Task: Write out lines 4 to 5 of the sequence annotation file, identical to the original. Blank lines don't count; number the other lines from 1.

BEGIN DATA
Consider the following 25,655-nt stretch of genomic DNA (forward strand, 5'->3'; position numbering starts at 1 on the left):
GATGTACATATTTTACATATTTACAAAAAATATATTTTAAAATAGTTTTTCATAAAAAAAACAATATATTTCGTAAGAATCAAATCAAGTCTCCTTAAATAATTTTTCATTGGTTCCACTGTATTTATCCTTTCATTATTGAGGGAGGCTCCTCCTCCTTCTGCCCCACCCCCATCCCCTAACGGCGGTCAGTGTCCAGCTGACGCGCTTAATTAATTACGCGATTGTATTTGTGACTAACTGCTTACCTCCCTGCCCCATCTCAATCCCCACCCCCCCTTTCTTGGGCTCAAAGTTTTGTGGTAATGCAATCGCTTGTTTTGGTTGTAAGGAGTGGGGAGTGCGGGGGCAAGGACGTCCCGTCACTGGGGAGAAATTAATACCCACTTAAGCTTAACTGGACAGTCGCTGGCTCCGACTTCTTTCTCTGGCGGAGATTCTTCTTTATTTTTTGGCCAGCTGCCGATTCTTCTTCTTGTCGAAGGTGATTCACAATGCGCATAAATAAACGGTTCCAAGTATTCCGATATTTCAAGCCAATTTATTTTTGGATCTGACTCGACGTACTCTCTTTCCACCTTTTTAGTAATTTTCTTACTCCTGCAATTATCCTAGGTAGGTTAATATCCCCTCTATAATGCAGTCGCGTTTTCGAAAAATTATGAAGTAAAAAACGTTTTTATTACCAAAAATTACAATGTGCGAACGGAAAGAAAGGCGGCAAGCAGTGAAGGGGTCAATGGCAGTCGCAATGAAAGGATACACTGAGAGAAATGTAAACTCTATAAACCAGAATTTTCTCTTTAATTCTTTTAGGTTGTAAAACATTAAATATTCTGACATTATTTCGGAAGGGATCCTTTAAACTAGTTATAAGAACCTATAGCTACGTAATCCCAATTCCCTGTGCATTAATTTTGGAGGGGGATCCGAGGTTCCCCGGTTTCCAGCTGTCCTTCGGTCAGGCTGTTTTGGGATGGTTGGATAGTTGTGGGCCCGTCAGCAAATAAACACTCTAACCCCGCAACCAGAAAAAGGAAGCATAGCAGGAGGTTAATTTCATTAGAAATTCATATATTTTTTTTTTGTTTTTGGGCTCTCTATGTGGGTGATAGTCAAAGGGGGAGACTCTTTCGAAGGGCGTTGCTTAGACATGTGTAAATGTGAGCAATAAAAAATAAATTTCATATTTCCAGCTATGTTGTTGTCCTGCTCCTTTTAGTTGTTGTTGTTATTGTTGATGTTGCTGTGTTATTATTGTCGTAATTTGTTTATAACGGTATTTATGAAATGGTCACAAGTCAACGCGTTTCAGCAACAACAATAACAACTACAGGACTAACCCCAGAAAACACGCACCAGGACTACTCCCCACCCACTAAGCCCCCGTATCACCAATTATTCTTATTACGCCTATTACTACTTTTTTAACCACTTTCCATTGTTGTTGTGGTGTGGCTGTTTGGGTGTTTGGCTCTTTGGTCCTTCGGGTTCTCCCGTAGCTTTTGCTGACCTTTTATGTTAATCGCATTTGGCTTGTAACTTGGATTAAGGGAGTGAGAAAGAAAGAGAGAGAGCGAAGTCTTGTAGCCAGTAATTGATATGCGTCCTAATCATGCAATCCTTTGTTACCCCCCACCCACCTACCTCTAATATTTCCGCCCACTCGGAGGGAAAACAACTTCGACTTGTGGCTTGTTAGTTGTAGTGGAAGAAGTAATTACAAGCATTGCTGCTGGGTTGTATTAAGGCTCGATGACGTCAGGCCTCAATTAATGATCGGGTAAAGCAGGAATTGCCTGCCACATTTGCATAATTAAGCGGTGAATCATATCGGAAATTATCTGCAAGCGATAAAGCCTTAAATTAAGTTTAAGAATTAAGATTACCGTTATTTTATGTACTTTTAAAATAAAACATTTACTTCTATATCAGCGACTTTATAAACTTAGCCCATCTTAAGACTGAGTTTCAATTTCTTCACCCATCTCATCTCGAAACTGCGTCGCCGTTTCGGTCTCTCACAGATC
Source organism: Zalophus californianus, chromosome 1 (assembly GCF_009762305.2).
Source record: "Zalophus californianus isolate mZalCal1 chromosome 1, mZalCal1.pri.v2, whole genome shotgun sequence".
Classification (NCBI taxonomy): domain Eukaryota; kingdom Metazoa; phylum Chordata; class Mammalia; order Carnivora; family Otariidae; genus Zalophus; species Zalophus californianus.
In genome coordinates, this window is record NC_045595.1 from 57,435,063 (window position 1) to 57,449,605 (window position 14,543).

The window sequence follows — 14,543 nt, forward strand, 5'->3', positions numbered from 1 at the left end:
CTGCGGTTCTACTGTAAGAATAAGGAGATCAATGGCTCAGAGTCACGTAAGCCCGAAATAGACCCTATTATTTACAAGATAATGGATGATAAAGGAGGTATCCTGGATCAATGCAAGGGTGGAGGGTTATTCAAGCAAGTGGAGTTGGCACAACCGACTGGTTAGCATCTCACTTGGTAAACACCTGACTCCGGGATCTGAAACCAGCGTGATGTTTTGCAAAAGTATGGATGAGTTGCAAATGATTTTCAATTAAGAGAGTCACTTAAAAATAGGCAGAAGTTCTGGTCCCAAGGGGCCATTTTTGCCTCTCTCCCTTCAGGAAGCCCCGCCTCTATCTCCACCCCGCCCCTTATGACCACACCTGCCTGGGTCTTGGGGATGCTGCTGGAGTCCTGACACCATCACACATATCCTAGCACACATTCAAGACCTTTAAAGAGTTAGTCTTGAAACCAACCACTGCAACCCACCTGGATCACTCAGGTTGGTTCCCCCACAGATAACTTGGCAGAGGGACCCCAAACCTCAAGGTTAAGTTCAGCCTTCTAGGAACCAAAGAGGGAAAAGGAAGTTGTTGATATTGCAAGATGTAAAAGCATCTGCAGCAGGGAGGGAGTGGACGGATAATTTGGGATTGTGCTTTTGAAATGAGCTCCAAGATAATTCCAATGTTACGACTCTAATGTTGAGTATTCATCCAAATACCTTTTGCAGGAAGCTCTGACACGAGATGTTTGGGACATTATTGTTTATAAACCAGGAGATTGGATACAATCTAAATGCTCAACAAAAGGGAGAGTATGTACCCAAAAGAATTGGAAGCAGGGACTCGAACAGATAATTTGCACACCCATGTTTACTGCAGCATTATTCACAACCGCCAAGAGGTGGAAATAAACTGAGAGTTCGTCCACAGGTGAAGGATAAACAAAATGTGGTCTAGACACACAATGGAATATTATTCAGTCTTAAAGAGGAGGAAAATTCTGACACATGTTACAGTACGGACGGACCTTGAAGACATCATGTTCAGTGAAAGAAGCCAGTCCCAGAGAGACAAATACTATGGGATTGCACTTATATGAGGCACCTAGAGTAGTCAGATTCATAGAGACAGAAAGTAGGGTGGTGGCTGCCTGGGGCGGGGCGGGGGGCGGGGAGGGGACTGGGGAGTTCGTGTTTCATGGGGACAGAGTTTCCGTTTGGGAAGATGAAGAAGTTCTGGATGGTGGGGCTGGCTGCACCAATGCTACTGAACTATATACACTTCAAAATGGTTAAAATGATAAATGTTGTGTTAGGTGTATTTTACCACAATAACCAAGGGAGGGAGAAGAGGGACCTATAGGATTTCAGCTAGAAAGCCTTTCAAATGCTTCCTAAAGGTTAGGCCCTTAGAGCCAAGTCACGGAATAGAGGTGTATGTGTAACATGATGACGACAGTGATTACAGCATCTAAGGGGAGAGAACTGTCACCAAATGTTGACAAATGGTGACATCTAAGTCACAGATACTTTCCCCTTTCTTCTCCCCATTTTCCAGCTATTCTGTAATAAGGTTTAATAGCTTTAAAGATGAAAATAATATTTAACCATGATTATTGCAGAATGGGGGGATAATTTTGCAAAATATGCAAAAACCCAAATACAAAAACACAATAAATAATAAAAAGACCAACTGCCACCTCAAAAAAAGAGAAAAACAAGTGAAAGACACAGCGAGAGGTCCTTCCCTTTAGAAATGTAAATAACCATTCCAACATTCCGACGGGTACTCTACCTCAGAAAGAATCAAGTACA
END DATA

Source record: "Zalophus californianus isolate mZalCal1 chromosome 1, mZalCal1.pri.v2, whole genome shotgun sequence".
Classification (NCBI taxonomy): domain Eukaryota; kingdom Metazoa; phylum Chordata; class Mammalia; order Carnivora; family Otariidae; genus Zalophus; species Zalophus californianus.